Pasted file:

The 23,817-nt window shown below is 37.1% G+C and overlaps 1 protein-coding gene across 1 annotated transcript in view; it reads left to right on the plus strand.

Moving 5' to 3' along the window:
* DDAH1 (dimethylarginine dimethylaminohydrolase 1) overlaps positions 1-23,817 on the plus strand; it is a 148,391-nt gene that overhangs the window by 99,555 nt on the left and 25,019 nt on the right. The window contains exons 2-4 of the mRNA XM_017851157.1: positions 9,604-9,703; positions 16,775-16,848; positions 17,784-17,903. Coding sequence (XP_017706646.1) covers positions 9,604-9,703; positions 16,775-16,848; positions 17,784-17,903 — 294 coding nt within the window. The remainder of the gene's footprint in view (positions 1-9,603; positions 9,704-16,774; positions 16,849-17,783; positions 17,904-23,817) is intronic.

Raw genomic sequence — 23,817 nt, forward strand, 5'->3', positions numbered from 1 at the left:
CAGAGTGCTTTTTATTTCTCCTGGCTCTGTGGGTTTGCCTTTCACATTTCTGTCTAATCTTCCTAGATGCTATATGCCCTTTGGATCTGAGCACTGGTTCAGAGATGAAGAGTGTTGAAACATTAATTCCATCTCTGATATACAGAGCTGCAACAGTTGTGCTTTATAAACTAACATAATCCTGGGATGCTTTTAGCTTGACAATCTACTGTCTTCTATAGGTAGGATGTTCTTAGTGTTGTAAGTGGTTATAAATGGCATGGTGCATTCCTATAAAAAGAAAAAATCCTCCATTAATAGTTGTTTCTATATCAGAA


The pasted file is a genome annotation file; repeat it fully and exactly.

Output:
The 23,817-nt window shown below is 37.1% G+C and overlaps 1 protein-coding gene across 1 annotated transcript in view; it reads left to right on the plus strand.

Moving 5' to 3' along the window:
* DDAH1 (dimethylarginine dimethylaminohydrolase 1) overlaps positions 1-23,817 on the plus strand; it is a 148,391-nt gene that overhangs the window by 99,555 nt on the left and 25,019 nt on the right. The window contains exons 2-4 of the mRNA XM_017851157.1: positions 9,604-9,703; positions 16,775-16,848; positions 17,784-17,903. Coding sequence (XP_017706646.1) covers positions 9,604-9,703; positions 16,775-16,848; positions 17,784-17,903 — 294 coding nt within the window. The remainder of the gene's footprint in view (positions 1-9,603; positions 9,704-16,774; positions 16,849-17,783; positions 17,904-23,817) is intronic.

Raw genomic sequence — 23,817 nt, forward strand, 5'->3', positions numbered from 1 at the left:
CAGAGTGCTTTTTATTTCTCCTGGCTCTGTGGGTTTGCCTTTCACATTTCTGTCTAATCTTCCTAGATGCTATATGCCCTTTGGATCTGAGCACTGGTTCAGAGATGAAGAGTGTTGAAACATTAATTCCATCTCTGATATACAGAGCTGCAACAGTTGTGCTTTATAAACTAACATAATCCTGGGATGCTTTTAGCTTGACAATCTACTGTCTTCTATAGGTAGGATGTTCTTAGTGTTGTAAGTGGTTATAAATGGCATGGTGCATTCCTATAAAAAGAAAAAATCCTCCATTAATAGTTGTTTCTATATCAGAA